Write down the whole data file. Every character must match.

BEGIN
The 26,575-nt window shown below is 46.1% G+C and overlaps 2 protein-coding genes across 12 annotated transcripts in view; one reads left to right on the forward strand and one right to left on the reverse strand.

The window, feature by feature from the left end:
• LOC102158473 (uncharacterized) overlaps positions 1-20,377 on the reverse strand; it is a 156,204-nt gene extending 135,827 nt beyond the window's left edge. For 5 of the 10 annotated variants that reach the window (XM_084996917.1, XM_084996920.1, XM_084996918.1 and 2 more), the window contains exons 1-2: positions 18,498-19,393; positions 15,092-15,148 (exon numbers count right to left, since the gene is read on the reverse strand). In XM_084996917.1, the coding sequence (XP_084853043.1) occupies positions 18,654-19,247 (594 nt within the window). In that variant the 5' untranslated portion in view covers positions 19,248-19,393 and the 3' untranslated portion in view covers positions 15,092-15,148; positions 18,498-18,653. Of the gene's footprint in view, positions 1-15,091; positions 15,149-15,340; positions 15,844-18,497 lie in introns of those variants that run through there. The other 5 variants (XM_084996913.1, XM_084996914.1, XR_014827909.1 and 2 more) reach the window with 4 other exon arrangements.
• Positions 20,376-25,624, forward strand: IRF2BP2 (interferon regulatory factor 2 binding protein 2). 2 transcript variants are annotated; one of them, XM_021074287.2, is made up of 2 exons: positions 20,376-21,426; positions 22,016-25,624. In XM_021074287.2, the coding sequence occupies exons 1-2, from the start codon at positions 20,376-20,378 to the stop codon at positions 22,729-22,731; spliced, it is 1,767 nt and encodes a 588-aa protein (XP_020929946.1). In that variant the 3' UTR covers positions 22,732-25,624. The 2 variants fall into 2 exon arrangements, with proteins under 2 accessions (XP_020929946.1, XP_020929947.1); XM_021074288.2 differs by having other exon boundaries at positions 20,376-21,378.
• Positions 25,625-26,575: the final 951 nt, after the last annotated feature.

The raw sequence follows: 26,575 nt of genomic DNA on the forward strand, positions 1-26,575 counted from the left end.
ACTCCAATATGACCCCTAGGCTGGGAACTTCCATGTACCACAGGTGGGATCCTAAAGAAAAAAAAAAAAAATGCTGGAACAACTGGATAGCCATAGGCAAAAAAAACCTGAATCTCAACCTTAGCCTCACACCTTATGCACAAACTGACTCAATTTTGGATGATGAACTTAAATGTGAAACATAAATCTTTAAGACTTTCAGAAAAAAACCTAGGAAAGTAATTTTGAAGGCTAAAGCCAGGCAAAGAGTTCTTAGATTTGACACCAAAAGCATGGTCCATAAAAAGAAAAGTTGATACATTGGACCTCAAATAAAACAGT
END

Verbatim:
The 26,575-nt window shown below is 46.1% G+C and overlaps 2 protein-coding genes across 12 annotated transcripts in view; one reads left to right on the forward strand and one right to left on the reverse strand.

The window, feature by feature from the left end:
• LOC102158473 (uncharacterized) overlaps positions 1-20,377 on the reverse strand; it is a 156,204-nt gene extending 135,827 nt beyond the window's left edge. For 5 of the 10 annotated variants that reach the window (XM_084996917.1, XM_084996920.1, XM_084996918.1 and 2 more), the window contains exons 1-2: positions 18,498-19,393; positions 15,092-15,148 (exon numbers count right to left, since the gene is read on the reverse strand). In XM_084996917.1, the coding sequence (XP_084853043.1) occupies positions 18,654-19,247 (594 nt within the window). In that variant the 5' untranslated portion in view covers positions 19,248-19,393 and the 3' untranslated portion in view covers positions 15,092-15,148; positions 18,498-18,653. Of the gene's footprint in view, positions 1-15,091; positions 15,149-15,340; positions 15,844-18,497 lie in introns of those variants that run through there. The other 5 variants (XM_084996913.1, XM_084996914.1, XR_014827909.1 and 2 more) reach the window with 4 other exon arrangements.
• Positions 20,376-25,624, forward strand: IRF2BP2 (interferon regulatory factor 2 binding protein 2). 2 transcript variants are annotated; one of them, XM_021074287.2, is made up of 2 exons: positions 20,376-21,426; positions 22,016-25,624. In XM_021074287.2, the coding sequence occupies exons 1-2, from the start codon at positions 20,376-20,378 to the stop codon at positions 22,729-22,731; spliced, it is 1,767 nt and encodes a 588-aa protein (XP_020929946.1). In that variant the 3' UTR covers positions 22,732-25,624. The 2 variants fall into 2 exon arrangements, with proteins under 2 accessions (XP_020929946.1, XP_020929947.1); XM_021074288.2 differs by having other exon boundaries at positions 20,376-21,378.
• Positions 25,625-26,575: the final 951 nt, after the last annotated feature.

The raw sequence follows: 26,575 nt of genomic DNA on the forward strand, positions 1-26,575 counted from the left end.
ACTCCAATATGACCCCTAGGCTGGGAACTTCCATGTACCACAGGTGGGATCCTAAAGAAAAAAAAAAAAAATGCTGGAACAACTGGATAGCCATAGGCAAAAAAAACCTGAATCTCAACCTTAGCCTCACACCTTATGCACAAACTGACTCAATTTTGGATGATGAACTTAAATGTGAAACATAAATCTTTAAGACTTTCAGAAAAAAACCTAGGAAAGTAATTTTGAAGGCTAAAGCCAGGCAAAGAGTTCTTAGATTTGACACCAAAAGCATGGTCCATAAAAAGAAAAGTTGATACATTGGACCTCAAATAAAACAGT